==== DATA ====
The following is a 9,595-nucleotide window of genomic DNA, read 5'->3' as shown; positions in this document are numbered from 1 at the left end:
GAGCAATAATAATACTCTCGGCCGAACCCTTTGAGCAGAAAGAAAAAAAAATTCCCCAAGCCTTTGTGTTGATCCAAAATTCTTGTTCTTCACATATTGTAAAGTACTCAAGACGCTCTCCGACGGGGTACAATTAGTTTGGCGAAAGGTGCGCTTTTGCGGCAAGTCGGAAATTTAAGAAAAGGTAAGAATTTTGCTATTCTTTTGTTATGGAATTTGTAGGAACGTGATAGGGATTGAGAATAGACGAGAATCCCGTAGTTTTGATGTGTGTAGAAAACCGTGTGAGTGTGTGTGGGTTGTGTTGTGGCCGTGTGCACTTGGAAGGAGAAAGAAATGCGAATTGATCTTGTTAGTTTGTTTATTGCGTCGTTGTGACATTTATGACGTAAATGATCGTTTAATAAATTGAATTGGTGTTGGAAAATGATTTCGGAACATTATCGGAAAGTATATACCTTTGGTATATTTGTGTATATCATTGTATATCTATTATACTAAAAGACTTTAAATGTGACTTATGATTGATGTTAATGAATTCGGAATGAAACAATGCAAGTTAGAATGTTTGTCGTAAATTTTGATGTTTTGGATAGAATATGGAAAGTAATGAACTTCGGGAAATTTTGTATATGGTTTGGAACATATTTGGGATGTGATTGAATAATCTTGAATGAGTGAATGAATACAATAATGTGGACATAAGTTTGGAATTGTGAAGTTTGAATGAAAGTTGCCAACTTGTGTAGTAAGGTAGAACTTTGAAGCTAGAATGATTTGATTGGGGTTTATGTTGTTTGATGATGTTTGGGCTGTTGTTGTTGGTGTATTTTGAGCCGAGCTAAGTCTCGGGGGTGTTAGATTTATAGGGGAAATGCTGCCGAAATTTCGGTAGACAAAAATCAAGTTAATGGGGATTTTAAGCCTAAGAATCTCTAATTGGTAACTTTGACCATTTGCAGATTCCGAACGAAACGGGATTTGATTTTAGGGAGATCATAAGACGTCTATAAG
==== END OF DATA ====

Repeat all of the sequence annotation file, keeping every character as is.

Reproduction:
The following is a 9,595-nucleotide window of genomic DNA, read 5'->3' as shown; positions in this document are numbered from 1 at the left end:
GAGCAATAATAATACTCTCGGCCGAACCCTTTGAGCAGAAAGAAAAAAAAATTCCCCAAGCCTTTGTGTTGATCCAAAATTCTTGTTCTTCACATATTGTAAAGTACTCAAGACGCTCTCCGACGGGGTACAATTAGTTTGGCGAAAGGTGCGCTTTTGCGGCAAGTCGGAAATTTAAGAAAAGGTAAGAATTTTGCTATTCTTTTGTTATGGAATTTGTAGGAACGTGATAGGGATTGAGAATAGACGAGAATCCCGTAGTTTTGATGTGTGTAGAAAACCGTGTGAGTGTGTGTGGGTTGTGTTGTGGCCGTGTGCACTTGGAAGGAGAAAGAAATGCGAATTGATCTTGTTAGTTTGTTTATTGCGTCGTTGTGACATTTATGACGTAAATGATCGTTTAATAAATTGAATTGGTGTTGGAAAATGATTTCGGAACATTATCGGAAAGTATATACCTTTGGTATATTTGTGTATATCATTGTATATCTATTATACTAAAAGACTTTAAATGTGACTTATGATTGATGTTAATGAATTCGGAATGAAACAATGCAAGTTAGAATGTTTGTCGTAAATTTTGATGTTTTGGATAGAATATGGAAAGTAATGAACTTCGGGAAATTTTGTATATGGTTTGGAACATATTTGGGATGTGATTGAATAATCTTGAATGAGTGAATGAATACAATAATGTGGACATAAGTTTGGAATTGTGAAGTTTGAATGAAAGTTGCCAACTTGTGTAGTAAGGTAGAACTTTGAAGCTAGAATGATTTGATTGGGGTTTATGTTGTTTGATGATGTTTGGGCTGTTGTTGTTGGTGTATTTTGAGCCGAGCTAAGTCTCGGGGGTGTTAGATTTATAGGGGAAATGCTGCCGAAATTTCGGTAGACAAAAATCAAGTTAATGGGGATTTTAAGCCTAAGAATCTCTAATTGGTAACTTTGACCATTTGCAGATTCCGAACGAAACGGGATTTGATTTTAGGGAGATCATAAGACGTCTATAAG